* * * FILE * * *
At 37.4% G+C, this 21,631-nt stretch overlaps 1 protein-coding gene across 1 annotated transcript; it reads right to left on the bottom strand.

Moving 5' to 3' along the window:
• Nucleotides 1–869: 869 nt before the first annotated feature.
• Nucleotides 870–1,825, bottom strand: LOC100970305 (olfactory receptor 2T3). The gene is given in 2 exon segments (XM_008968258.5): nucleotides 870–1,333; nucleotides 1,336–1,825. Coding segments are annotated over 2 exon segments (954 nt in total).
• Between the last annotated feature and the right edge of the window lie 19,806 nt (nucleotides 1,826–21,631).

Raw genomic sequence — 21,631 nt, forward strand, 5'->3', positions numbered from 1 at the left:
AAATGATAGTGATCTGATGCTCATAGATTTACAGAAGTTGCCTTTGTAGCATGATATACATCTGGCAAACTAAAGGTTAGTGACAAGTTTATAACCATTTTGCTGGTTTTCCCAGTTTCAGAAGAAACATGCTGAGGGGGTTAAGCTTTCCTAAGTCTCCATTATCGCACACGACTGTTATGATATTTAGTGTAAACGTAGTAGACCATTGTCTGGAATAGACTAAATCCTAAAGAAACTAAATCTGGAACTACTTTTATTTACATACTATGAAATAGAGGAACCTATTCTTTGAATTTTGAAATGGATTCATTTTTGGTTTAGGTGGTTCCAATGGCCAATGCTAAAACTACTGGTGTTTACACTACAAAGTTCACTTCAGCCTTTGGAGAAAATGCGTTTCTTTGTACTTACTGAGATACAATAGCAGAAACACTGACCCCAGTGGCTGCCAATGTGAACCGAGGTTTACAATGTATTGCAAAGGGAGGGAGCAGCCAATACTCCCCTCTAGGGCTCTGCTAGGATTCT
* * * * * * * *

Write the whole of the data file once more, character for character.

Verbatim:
At 37.4% G+C, this 21,631-nt stretch overlaps 1 protein-coding gene across 1 annotated transcript; it reads right to left on the bottom strand.

Moving 5' to 3' along the window:
• Nucleotides 1–869: 869 nt before the first annotated feature.
• Nucleotides 870–1,825, bottom strand: LOC100970305 (olfactory receptor 2T3). The gene is given in 2 exon segments (XM_008968258.5): nucleotides 870–1,333; nucleotides 1,336–1,825. Coding segments are annotated over 2 exon segments (954 nt in total).
• Between the last annotated feature and the right edge of the window lie 19,806 nt (nucleotides 1,826–21,631).

Raw genomic sequence — 21,631 nt, forward strand, 5'->3', positions numbered from 1 at the left:
AAATGATAGTGATCTGATGCTCATAGATTTACAGAAGTTGCCTTTGTAGCATGATATACATCTGGCAAACTAAAGGTTAGTGACAAGTTTATAACCATTTTGCTGGTTTTCCCAGTTTCAGAAGAAACATGCTGAGGGGGTTAAGCTTTCCTAAGTCTCCATTATCGCACACGACTGTTATGATATTTAGTGTAAACGTAGTAGACCATTGTCTGGAATAGACTAAATCCTAAAGAAACTAAATCTGGAACTACTTTTATTTACATACTATGAAATAGAGGAACCTATTCTTTGAATTTTGAAATGGATTCATTTTTGGTTTAGGTGGTTCCAATGGCCAATGCTAAAACTACTGGTGTTTACACTACAAAGTTCACTTCAGCCTTTGGAGAAAATGCGTTTCTTTGTACTTACTGAGATACAATAGCAGAAACACTGACCCCAGTGGCTGCCAATGTGAACCGAGGTTTACAATGTATTGCAAAGGGAGGGAGCAGCCAATACTCCCCTCTAGGGCTCTGCTAGGATTCT